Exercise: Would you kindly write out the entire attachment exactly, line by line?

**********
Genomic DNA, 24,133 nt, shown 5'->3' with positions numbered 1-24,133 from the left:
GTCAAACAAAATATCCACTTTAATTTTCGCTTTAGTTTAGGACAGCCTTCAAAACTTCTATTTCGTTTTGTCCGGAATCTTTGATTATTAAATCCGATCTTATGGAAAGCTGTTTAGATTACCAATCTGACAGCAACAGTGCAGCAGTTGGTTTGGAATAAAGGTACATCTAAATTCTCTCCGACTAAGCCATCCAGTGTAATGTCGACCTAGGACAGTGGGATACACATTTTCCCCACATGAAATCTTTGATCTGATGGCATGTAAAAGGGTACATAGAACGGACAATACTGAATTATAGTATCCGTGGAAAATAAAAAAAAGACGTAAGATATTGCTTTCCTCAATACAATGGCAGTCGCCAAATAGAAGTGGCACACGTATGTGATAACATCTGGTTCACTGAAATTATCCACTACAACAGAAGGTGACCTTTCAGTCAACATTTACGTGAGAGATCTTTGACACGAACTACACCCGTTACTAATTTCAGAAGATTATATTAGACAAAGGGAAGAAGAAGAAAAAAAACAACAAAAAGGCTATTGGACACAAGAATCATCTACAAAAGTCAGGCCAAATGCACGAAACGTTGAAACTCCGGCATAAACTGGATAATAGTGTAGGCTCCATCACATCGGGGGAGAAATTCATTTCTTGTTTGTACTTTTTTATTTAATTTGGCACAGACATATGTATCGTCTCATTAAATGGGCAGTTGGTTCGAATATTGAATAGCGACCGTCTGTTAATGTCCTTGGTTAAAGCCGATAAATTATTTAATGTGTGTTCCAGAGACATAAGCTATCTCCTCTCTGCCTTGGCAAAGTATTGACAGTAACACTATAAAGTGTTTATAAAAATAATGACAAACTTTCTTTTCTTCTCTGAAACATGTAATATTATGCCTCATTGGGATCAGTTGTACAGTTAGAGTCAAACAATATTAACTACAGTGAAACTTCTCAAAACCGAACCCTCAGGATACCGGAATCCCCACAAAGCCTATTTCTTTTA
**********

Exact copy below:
Genomic DNA, 24,133 nt, shown 5'->3' with positions numbered 1-24,133 from the left:
GTCAAACAAAATATCCACTTTAATTTTCGCTTTAGTTTAGGACAGCCTTCAAAACTTCTATTTCGTTTTGTCCGGAATCTTTGATTATTAAATCCGATCTTATGGAAAGCTGTTTAGATTACCAATCTGACAGCAACAGTGCAGCAGTTGGTTTGGAATAAAGGTACATCTAAATTCTCTCCGACTAAGCCATCCAGTGTAATGTCGACCTAGGACAGTGGGATACACATTTTCCCCACATGAAATCTTTGATCTGATGGCATGTAAAAGGGTACATAGAACGGACAATACTGAATTATAGTATCCGTGGAAAATAAAAAAAAGACGTAAGATATTGCTTTCCTCAATACAATGGCAGTCGCCAAATAGAAGTGGCACACGTATGTGATAACATCTGGTTCACTGAAATTATCCACTACAACAGAAGGTGACCTTTCAGTCAACATTTACGTGAGAGATCTTTGACACGAACTACACCCGTTACTAATTTCAGAAGATTATATTAGACAAAGGGAAGAAGAAGAAAAAAAACAACAAAAAGGCTATTGGACACAAGAATCATCTACAAAAGTCAGGCCAAATGCACGAAACGTTGAAACTCCGGCATAAACTGGATAATAGTGTAGGCTCCATCACATCGGGGGAGAAATTCATTTCTTGTTTGTACTTTTTTATTTAATTTGGCACAGACATATGTATCGTCTCATTAAATGGGCAGTTGGTTCGAATATTGAATAGCGACCGTCTGTTAATGTCCTTGGTTAAAGCCGATAAATTATTTAATGTGTGTTCCAGAGACATAAGCTATCTCCTCTCTGCCTTGGCAAAGTATTGACAGTAACACTATAAAGTGTTTATAAAAATAATGACAAACTTTCTTTTCTTCTCTGAAACATGTAATATTATGCCTCATTGGGATCAGTTGTACAGTTAGAGTCAAACAATATTAACTACAGTGAAACTTCTCAAAACCGAACCCTCAGGATACCGGAATCCCCACAAAGCCTATTTCTTTTA